Seven influential independent convenience store owners occupy more than a quarter of the senior retailer positions within the industry.

An analysis of 18 supplier, symbol and trade group retailer panels by RN identified 149 positions which are filled by 95 store owners. 

However, 25 of these store owners between them hold more than half of all the positions, the top 12 retailers account for more than a third, and the top seven account for a quarter of the positions.

One retailer appeared on eight of the 18 panels. Asked about being the most influential retailer in the sector, the store owner replied: “I’m able to take the time out of the business, but times are tough at the moment, and for a lot of retailers it is hard to get out from behind the counter, but there is real value there in getting the bigger picture, and it would be good to see more retailers involved.”

The positions help to share advice with other retailers, to advise companies on what shop owners want and act as ambassadors to promote the brands. 

However, the analysis shows that these panels are not representative of the convenience sector. Of the top 12 retailers, all are symbol group members, and most have store sizes significantly above the national average. 

Of the 54 positions they hold, 63% are filled by Tesco or Booker affiliates, 18.5% with Nisa and 18.5% with other groups. 

Shop owners with more than one store, which make up approximately 10% of retailers, were also over-indexed. 

London and the Midlands account for under 30% of UK convenience stores, but make up more than three quarters of the spaces held by the top 12. There are no women in the top 12, and only one woman in the top 25.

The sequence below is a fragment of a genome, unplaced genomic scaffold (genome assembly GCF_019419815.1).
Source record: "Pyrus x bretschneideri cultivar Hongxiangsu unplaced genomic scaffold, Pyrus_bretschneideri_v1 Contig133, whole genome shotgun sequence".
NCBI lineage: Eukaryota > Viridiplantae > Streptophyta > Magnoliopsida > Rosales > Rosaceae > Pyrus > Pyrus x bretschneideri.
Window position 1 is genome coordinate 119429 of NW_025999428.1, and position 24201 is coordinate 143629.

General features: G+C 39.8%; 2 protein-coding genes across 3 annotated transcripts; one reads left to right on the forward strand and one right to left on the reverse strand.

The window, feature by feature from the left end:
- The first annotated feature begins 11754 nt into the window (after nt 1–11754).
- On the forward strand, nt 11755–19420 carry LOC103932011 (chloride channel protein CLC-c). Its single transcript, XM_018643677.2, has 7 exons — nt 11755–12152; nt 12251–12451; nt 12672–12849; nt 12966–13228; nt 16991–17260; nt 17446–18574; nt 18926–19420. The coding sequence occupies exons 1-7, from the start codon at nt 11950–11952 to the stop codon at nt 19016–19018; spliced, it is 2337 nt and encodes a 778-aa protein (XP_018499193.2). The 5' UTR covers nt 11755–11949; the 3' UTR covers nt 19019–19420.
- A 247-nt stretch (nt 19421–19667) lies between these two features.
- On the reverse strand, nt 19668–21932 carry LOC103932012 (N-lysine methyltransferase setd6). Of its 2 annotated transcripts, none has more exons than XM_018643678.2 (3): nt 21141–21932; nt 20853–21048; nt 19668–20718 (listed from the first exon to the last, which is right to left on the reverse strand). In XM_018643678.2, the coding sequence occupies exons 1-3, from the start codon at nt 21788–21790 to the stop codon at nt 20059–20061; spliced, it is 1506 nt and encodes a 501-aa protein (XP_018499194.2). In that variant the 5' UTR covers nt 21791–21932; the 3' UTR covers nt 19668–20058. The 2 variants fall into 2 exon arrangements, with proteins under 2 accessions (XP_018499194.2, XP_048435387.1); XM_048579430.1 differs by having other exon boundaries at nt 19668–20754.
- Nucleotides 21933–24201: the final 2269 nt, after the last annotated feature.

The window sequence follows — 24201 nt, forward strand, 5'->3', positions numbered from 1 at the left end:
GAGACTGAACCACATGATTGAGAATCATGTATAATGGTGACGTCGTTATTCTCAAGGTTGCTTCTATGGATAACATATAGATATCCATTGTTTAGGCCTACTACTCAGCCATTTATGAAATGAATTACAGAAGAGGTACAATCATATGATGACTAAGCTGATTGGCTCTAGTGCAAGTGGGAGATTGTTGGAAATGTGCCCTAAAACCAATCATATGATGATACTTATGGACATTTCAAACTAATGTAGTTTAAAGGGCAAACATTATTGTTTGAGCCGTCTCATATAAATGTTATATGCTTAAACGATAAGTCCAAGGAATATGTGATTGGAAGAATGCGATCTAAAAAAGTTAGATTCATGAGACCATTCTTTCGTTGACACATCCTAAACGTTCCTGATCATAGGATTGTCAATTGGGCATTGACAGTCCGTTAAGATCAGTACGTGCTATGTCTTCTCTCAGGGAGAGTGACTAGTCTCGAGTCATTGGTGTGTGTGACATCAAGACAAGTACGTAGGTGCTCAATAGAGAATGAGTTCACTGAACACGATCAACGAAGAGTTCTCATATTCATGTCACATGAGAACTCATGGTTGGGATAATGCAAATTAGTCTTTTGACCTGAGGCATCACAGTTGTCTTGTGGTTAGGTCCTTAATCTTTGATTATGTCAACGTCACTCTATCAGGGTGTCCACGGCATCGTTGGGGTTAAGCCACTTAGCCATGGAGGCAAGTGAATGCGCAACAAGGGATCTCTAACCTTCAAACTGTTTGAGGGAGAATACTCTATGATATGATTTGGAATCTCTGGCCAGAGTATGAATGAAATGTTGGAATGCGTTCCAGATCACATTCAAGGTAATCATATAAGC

Of the 149 positions, just 8% are held by women despite women accounting for 33% of all UK shop owners.

The panel biases reflect wider supplier engagement issues within the convenience sector.

Previous research by RN found that unaffiliated stores and rural stores also suffered the largest drops in rep visits in the last three years, with half of all retailers overall reporting two thirds of a decline in visits since 2015.

KP Snacks was one of the least representative panels. Of the 11 members identified, none were women, none were from unaffiliated stores and all sat on at least one other industry panel. 

A spokesperson for the company told RN: “Our SnackPartners forum is open to any and all independent retailers. 

“We already have participants from numerous fascias which span the length of the country, from Scotland to Weymouth, and are growing our base to provide a more holistic view of the industry.

“SnackPartners is a voluntary programme and we appreciate that it can be difficult for retailers to take time away from their busy stores. 

“However, we would welcome more diversity across the panel and would encourage anyone who is interested to email to request more information.”

Pladis’s Better Biscuits panel was also one of the least representative. Of the nine members identified, none were women, one was an unaffiliated store and only two didn’t sit on any other panel.

Despite previously stating “diversity and inclusion is central to everything we do”, when forced to release a gender pay gap report in 2017, when asked if it would improve retailer representation, Pladis refused to comment.

The NFRN was found to be the most representative industry group in terms of gender, retailer type and unique retailers. 

RN has featured 112 unique retailers since the start of 2019, 23% were women, more than on any retailer panel identified.

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